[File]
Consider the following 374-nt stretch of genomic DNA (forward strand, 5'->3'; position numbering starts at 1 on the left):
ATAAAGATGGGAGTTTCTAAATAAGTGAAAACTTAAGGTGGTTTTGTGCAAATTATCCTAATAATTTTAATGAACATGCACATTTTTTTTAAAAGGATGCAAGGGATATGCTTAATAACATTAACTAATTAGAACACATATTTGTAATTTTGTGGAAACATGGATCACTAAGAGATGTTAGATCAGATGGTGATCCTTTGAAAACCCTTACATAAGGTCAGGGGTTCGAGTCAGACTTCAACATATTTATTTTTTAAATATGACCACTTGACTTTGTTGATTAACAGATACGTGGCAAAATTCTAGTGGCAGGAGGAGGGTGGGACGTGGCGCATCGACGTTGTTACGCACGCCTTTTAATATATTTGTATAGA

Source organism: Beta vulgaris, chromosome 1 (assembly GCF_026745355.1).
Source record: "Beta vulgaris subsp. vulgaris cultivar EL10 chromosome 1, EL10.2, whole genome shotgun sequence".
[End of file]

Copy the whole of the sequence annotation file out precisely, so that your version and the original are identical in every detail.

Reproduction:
Consider the following 374-nt stretch of genomic DNA (forward strand, 5'->3'; position numbering starts at 1 on the left):
ATAAAGATGGGAGTTTCTAAATAAGTGAAAACTTAAGGTGGTTTTGTGCAAATTATCCTAATAATTTTAATGAACATGCACATTTTTTTTAAAAGGATGCAAGGGATATGCTTAATAACATTAACTAATTAGAACACATATTTGTAATTTTGTGGAAACATGGATCACTAAGAGATGTTAGATCAGATGGTGATCCTTTGAAAACCCTTACATAAGGTCAGGGGTTCGAGTCAGACTTCAACATATTTATTTTTTAAATATGACCACTTGACTTTGTTGATTAACAGATACGTGGCAAAATTCTAGTGGCAGGAGGAGGGTGGGACGTGGCGCATCGACGTTGTTACGCACGCCTTTTAATATATTTGTATAGA

Source organism: Beta vulgaris, chromosome 1 (assembly GCF_026745355.1).
Source record: "Beta vulgaris subsp. vulgaris cultivar EL10 chromosome 1, EL10.2, whole genome shotgun sequence".